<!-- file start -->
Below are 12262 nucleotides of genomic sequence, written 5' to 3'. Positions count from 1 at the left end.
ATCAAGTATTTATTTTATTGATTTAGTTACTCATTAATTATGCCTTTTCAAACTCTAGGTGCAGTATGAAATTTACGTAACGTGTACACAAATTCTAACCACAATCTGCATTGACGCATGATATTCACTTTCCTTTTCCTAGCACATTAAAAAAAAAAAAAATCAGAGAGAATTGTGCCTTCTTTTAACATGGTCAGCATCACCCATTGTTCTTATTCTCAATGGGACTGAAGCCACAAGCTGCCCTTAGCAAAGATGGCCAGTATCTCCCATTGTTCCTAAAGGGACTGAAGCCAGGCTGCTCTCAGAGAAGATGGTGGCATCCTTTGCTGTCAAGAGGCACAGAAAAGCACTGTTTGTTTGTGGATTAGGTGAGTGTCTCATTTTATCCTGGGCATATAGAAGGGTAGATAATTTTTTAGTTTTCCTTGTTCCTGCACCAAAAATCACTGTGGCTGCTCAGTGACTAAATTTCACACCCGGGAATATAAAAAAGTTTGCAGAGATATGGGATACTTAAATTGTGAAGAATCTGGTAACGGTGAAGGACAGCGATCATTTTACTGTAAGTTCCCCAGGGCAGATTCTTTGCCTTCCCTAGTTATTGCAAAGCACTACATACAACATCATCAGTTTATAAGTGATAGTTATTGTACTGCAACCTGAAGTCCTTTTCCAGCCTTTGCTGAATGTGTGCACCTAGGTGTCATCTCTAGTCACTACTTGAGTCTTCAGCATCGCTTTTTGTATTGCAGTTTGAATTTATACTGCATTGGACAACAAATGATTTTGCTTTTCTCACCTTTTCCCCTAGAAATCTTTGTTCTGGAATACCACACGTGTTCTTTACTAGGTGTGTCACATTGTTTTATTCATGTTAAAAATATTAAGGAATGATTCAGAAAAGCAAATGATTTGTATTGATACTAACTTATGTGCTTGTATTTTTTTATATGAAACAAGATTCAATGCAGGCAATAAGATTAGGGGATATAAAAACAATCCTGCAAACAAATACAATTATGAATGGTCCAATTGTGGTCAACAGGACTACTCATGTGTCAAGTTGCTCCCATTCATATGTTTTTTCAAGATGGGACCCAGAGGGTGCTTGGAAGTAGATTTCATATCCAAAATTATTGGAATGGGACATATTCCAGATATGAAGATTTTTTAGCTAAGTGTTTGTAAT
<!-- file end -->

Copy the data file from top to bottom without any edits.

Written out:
Below are 12262 nucleotides of genomic sequence, written 5' to 3'. Positions count from 1 at the left end.
ATCAAGTATTTATTTTATTGATTTAGTTACTCATTAATTATGCCTTTTCAAACTCTAGGTGCAGTATGAAATTTACGTAACGTGTACACAAATTCTAACCACAATCTGCATTGACGCATGATATTCACTTTCCTTTTCCTAGCACATTAAAAAAAAAAAAAATCAGAGAGAATTGTGCCTTCTTTTAACATGGTCAGCATCACCCATTGTTCTTATTCTCAATGGGACTGAAGCCACAAGCTGCCCTTAGCAAAGATGGCCAGTATCTCCCATTGTTCCTAAAGGGACTGAAGCCAGGCTGCTCTCAGAGAAGATGGTGGCATCCTTTGCTGTCAAGAGGCACAGAAAAGCACTGTTTGTTTGTGGATTAGGTGAGTGTCTCATTTTATCCTGGGCATATAGAAGGGTAGATAATTTTTTAGTTTTCCTTGTTCCTGCACCAAAAATCACTGTGGCTGCTCAGTGACTAAATTTCACACCCGGGAATATAAAAAAGTTTGCAGAGATATGGGATACTTAAATTGTGAAGAATCTGGTAACGGTGAAGGACAGCGATCATTTTACTGTAAGTTCCCCAGGGCAGATTCTTTGCCTTCCCTAGTTATTGCAAAGCACTACATACAACATCATCAGTTTATAAGTGATAGTTATTGTACTGCAACCTGAAGTCCTTTTCCAGCCTTTGCTGAATGTGTGCACCTAGGTGTCATCTCTAGTCACTACTTGAGTCTTCAGCATCGCTTTTTGTATTGCAGTTTGAATTTATACTGCATTGGACAACAAATGATTTTGCTTTTCTCACCTTTTCCCCTAGAAATCTTTGTTCTGGAATACCACACGTGTTCTTTACTAGGTGTGTCACATTGTTTTATTCATGTTAAAAATATTAAGGAATGATTCAGAAAAGCAAATGATTTGTATTGATACTAACTTATGTGCTTGTATTTTTTTATATGAAACAAGATTCAATGCAGGCAATAAGATTAGGGGATATAAAAACAATCCTGCAAACAAATACAATTATGAATGGTCCAATTGTGGTCAACAGGACTACTCATGTGTCAAGTTGCTCCCATTCATATGTTTTTTCAAGATGGGACCCAGAGGGTGCTTGGAAGTAGATTTCATATCCAAAATTATTGGAATGGGACATATTCCAGATATGAAGATTTTTTAGCTAAGTGTTTGTAAT